The importance of small talk


Network Rail’s Dom Mottram, age 32, knows the importance of small talk after he experienced suicidal thoughts aged 19 and was considering taking his life when a lady approached him and asked him a question – her kindness “snapping him out of harming himself in the moment”. Dom has since helped others in a similar situation both in and out of the rail environment.

Dom said: “I’m thankful for the ripple effect of that lady saving my life – without her stopping and checking if I was okay, I might not be here to now look out for and save others. I’m always on the lookout for anyone who might need help. If I see someone who looks out of place or a bit down, I often just go over and ask if they’re alright and try and bring them to a place of safety. Nine times out of ten the person is absolutely fine – but trusting my instincts and talking to that one person can make such a difference.

“It took me a long time before I spoke to anyone about that moment – but it was a wake-up call and I eventually got help from the university and my family. I’ve had my ups and downs with my mental health after that, but I’ve come a long way since my 19-year-old self and feel I know how to support my mental health now. I’d encourage everyone to talk about how they’re feeling and ask for help. It’s so true that small talk is enough to save someone’s life – just as it did for me and it’s what I always try to do for others.”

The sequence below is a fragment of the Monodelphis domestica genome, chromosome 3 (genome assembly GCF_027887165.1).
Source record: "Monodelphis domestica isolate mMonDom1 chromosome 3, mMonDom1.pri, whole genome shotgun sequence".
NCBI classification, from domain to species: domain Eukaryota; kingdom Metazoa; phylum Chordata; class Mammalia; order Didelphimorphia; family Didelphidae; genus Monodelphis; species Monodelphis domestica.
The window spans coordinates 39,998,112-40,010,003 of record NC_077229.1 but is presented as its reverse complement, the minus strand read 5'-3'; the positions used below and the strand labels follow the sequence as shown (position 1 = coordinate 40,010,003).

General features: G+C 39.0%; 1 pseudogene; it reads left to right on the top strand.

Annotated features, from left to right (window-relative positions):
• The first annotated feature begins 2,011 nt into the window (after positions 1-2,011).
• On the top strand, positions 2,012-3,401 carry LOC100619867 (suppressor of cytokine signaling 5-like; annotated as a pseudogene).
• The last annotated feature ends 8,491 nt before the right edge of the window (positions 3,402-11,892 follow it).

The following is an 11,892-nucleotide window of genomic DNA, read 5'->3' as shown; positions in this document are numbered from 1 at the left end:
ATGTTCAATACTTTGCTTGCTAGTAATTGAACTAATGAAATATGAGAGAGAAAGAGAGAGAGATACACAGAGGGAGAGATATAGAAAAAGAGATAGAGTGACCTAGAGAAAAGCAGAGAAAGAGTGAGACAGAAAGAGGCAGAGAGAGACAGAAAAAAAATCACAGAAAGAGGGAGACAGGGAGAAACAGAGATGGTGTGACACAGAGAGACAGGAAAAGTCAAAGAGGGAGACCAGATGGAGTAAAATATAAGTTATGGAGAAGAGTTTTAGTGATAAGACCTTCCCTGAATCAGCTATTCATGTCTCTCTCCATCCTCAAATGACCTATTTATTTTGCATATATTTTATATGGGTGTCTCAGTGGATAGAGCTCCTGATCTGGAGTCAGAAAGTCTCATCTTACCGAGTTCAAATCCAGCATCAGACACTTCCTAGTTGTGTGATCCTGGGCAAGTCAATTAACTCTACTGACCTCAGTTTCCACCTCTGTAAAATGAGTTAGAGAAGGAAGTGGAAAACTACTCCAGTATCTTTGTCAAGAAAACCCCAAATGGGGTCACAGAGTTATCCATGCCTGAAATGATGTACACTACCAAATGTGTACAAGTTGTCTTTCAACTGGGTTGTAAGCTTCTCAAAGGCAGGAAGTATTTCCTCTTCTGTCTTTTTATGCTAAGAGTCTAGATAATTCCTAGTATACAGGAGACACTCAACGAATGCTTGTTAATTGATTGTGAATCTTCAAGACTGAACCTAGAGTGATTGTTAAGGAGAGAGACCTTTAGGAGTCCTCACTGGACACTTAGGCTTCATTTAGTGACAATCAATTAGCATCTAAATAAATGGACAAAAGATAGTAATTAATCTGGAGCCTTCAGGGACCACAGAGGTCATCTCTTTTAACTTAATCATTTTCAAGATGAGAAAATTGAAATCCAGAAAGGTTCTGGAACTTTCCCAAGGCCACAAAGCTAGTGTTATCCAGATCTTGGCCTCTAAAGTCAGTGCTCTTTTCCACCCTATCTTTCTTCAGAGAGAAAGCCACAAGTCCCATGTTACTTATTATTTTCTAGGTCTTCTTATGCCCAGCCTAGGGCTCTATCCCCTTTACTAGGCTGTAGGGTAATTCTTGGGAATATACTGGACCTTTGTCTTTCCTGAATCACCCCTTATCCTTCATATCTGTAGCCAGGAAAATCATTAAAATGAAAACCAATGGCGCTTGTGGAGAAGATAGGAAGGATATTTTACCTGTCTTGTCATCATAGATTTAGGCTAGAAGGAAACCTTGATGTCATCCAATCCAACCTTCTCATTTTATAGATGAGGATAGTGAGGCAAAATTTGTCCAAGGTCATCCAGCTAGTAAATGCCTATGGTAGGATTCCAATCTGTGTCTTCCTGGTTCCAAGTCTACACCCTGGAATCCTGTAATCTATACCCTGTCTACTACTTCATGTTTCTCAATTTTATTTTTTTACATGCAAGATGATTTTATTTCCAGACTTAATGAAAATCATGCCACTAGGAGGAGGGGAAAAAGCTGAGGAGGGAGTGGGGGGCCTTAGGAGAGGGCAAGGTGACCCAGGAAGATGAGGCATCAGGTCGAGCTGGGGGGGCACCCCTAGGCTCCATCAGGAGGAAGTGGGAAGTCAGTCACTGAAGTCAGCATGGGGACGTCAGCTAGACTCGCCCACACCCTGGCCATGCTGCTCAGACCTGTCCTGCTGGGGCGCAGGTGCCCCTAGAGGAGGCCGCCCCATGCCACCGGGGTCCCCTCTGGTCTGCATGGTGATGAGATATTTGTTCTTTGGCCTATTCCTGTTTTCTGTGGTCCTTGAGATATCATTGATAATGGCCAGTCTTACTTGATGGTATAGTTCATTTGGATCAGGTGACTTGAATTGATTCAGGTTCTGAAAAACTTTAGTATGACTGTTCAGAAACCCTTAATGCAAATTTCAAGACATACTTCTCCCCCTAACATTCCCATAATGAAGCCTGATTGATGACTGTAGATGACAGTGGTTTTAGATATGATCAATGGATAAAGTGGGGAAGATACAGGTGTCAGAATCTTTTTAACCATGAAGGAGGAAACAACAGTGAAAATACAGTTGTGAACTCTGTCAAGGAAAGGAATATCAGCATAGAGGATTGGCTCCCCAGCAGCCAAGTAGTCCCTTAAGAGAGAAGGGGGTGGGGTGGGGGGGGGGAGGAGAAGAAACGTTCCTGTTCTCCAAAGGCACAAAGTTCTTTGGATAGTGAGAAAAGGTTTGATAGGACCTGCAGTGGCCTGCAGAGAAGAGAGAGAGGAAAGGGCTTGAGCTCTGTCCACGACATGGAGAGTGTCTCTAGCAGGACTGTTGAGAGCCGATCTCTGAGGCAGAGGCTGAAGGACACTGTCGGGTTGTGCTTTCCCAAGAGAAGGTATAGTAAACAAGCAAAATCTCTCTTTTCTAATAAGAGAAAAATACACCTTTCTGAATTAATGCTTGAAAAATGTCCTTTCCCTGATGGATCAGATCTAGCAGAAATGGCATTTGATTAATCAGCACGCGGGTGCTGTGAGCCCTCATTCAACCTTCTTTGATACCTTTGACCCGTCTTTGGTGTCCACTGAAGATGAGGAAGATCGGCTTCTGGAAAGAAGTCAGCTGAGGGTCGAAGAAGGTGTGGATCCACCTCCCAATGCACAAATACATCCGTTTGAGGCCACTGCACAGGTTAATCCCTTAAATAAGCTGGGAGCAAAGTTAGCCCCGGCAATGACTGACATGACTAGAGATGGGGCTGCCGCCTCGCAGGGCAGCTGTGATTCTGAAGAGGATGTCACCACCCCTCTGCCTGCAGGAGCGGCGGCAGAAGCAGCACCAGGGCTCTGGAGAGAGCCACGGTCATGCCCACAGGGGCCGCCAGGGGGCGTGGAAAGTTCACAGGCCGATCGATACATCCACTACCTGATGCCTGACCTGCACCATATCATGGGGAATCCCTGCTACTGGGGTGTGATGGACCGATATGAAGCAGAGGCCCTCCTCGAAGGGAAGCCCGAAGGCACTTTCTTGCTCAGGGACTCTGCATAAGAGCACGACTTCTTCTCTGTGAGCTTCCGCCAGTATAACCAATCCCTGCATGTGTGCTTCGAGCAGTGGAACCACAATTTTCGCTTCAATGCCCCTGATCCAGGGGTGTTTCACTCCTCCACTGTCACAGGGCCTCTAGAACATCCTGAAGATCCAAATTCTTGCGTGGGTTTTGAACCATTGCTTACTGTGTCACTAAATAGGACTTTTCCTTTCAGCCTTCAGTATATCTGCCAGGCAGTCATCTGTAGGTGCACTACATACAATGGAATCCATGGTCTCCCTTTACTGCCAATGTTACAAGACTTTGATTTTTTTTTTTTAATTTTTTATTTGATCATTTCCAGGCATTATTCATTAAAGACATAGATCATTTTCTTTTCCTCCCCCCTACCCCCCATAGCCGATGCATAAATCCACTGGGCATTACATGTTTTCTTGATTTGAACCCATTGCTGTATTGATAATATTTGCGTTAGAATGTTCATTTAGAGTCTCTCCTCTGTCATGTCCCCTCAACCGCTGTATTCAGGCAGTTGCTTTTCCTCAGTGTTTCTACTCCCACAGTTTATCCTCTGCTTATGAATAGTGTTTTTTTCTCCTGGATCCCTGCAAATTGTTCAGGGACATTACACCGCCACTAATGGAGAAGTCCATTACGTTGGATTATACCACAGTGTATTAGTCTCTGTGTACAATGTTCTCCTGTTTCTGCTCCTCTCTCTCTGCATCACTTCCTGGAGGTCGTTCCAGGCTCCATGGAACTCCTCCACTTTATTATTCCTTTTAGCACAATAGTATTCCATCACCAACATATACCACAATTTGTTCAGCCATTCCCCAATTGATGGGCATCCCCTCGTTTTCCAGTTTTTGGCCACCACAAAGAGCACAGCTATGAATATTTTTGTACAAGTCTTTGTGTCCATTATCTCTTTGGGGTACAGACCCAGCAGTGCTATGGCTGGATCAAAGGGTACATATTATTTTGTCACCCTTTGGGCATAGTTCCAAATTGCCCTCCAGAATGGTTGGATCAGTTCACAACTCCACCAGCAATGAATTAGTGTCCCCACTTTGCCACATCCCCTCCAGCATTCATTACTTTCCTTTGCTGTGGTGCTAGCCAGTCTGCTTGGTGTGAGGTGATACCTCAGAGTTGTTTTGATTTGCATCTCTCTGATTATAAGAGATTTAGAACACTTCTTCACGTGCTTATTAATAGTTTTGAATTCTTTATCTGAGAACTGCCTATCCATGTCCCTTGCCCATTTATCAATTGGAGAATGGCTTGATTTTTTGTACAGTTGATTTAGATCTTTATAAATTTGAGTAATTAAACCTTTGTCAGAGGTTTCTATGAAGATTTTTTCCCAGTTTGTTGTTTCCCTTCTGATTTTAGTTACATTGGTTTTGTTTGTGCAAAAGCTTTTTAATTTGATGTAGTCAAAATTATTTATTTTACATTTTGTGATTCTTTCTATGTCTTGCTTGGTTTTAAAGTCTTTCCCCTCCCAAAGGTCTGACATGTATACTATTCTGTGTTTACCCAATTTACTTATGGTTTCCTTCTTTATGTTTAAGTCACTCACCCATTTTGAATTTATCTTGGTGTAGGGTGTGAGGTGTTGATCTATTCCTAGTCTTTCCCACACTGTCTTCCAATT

Samaritans CEO Julie Bentley said: “We know that the pandemic has had a huge impact on the nation’s mental health and wellbeing and even though restrictions are lifting, people are still struggling. It’s so important we look out for one another now more than ever, because suicide is preventable and it’s everybody’s business.

“How people act when they are struggling to cope is different for everyone – people may seem distant or upset, but suicidal thoughts are often temporary – so if something doesn’t feel right, trust your instincts and try and start a conversation. Whether that’s on a journey home from work as we start to travel more or someone you may pass in the street – any one of us could have an opportunity to save a life. Let’s start a conversation and work together to prevent suicide.”

photo credit Chris Turner


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